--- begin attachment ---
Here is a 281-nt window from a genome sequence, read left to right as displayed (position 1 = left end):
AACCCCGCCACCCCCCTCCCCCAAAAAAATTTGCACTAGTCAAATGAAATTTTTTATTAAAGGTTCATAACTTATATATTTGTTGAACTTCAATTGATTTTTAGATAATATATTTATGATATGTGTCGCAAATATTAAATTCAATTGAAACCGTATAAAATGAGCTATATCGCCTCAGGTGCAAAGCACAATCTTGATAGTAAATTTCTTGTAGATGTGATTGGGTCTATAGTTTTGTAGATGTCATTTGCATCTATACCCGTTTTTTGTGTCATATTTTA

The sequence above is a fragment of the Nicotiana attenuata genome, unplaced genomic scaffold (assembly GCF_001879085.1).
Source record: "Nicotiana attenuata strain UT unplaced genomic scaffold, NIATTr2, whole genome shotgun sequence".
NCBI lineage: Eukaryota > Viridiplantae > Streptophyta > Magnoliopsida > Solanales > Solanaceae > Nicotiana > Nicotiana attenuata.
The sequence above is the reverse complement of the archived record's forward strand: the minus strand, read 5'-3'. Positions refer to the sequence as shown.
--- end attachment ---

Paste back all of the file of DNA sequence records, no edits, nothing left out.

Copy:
Here is a 281-nt window from a genome sequence, read left to right as displayed (position 1 = left end):
AACCCCGCCACCCCCCTCCCCCAAAAAAATTTGCACTAGTCAAATGAAATTTTTTATTAAAGGTTCATAACTTATATATTTGTTGAACTTCAATTGATTTTTAGATAATATATTTATGATATGTGTCGCAAATATTAAATTCAATTGAAACCGTATAAAATGAGCTATATCGCCTCAGGTGCAAAGCACAATCTTGATAGTAAATTTCTTGTAGATGTGATTGGGTCTATAGTTTTGTAGATGTCATTTGCATCTATACCCGTTTTTTGTGTCATATTTTA

The sequence above is a fragment of the Nicotiana attenuata genome, unplaced genomic scaffold (assembly GCF_001879085.1).
Source record: "Nicotiana attenuata strain UT unplaced genomic scaffold, NIATTr2, whole genome shotgun sequence".
NCBI lineage: Eukaryota > Viridiplantae > Streptophyta > Magnoliopsida > Solanales > Solanaceae > Nicotiana > Nicotiana attenuata.
The sequence above is the reverse complement of the archived record's forward strand: the minus strand, read 5'-3'. Positions refer to the sequence as shown.